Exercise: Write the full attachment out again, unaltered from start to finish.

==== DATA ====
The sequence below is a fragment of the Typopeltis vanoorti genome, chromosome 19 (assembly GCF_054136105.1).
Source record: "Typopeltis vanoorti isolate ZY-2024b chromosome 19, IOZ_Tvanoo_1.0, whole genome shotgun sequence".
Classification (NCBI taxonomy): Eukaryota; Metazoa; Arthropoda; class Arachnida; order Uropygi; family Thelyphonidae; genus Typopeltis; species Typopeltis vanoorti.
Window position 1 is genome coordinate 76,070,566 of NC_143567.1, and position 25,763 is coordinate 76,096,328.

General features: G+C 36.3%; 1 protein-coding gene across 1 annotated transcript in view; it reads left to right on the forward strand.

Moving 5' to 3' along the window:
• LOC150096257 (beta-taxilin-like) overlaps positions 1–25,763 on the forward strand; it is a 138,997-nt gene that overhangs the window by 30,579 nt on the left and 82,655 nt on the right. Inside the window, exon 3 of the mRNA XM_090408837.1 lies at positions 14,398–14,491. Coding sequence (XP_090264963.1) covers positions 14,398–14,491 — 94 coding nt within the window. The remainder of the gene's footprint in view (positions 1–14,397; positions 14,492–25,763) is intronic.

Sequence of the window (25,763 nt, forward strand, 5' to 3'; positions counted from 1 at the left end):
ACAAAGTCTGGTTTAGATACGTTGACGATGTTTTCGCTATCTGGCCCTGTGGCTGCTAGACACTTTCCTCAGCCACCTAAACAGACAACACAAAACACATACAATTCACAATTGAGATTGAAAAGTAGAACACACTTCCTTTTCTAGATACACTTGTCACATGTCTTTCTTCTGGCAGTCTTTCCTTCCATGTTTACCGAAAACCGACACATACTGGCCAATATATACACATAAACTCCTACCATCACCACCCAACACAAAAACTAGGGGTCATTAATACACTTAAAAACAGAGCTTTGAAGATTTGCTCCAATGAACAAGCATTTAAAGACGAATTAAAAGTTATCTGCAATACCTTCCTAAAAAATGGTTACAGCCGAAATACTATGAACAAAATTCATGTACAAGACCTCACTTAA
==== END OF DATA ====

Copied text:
The sequence below is a fragment of the Typopeltis vanoorti genome, chromosome 19 (assembly GCF_054136105.1).
Source record: "Typopeltis vanoorti isolate ZY-2024b chromosome 19, IOZ_Tvanoo_1.0, whole genome shotgun sequence".
Classification (NCBI taxonomy): Eukaryota; Metazoa; Arthropoda; class Arachnida; order Uropygi; family Thelyphonidae; genus Typopeltis; species Typopeltis vanoorti.
Window position 1 is genome coordinate 76,070,566 of NC_143567.1, and position 25,763 is coordinate 76,096,328.

General features: G+C 36.3%; 1 protein-coding gene across 1 annotated transcript in view; it reads left to right on the forward strand.

Moving 5' to 3' along the window:
• LOC150096257 (beta-taxilin-like) overlaps positions 1–25,763 on the forward strand; it is a 138,997-nt gene that overhangs the window by 30,579 nt on the left and 82,655 nt on the right. Inside the window, exon 3 of the mRNA XM_090408837.1 lies at positions 14,398–14,491. Coding sequence (XP_090264963.1) covers positions 14,398–14,491 — 94 coding nt within the window. The remainder of the gene's footprint in view (positions 1–14,397; positions 14,492–25,763) is intronic.

Sequence of the window (25,763 nt, forward strand, 5' to 3'; positions counted from 1 at the left end):
ACAAAGTCTGGTTTAGATACGTTGACGATGTTTTCGCTATCTGGCCCTGTGGCTGCTAGACACTTTCCTCAGCCACCTAAACAGACAACACAAAACACATACAATTCACAATTGAGATTGAAAAGTAGAACACACTTCCTTTTCTAGATACACTTGTCACATGTCTTTCTTCTGGCAGTCTTTCCTTCCATGTTTACCGAAAACCGACACATACTGGCCAATATATACACATAAACTCCTACCATCACCACCCAACACAAAAACTAGGGGTCATTAATACACTTAAAAACAGAGCTTTGAAGATTTGCTCCAATGAACAAGCATTTAAAGACGAATTAAAAGTTATCTGCAATACCTTCCTAAAAAATGGTTACAGCCGAAATACTATGAACAAAATTCATGTACAAGACCTCACTTAA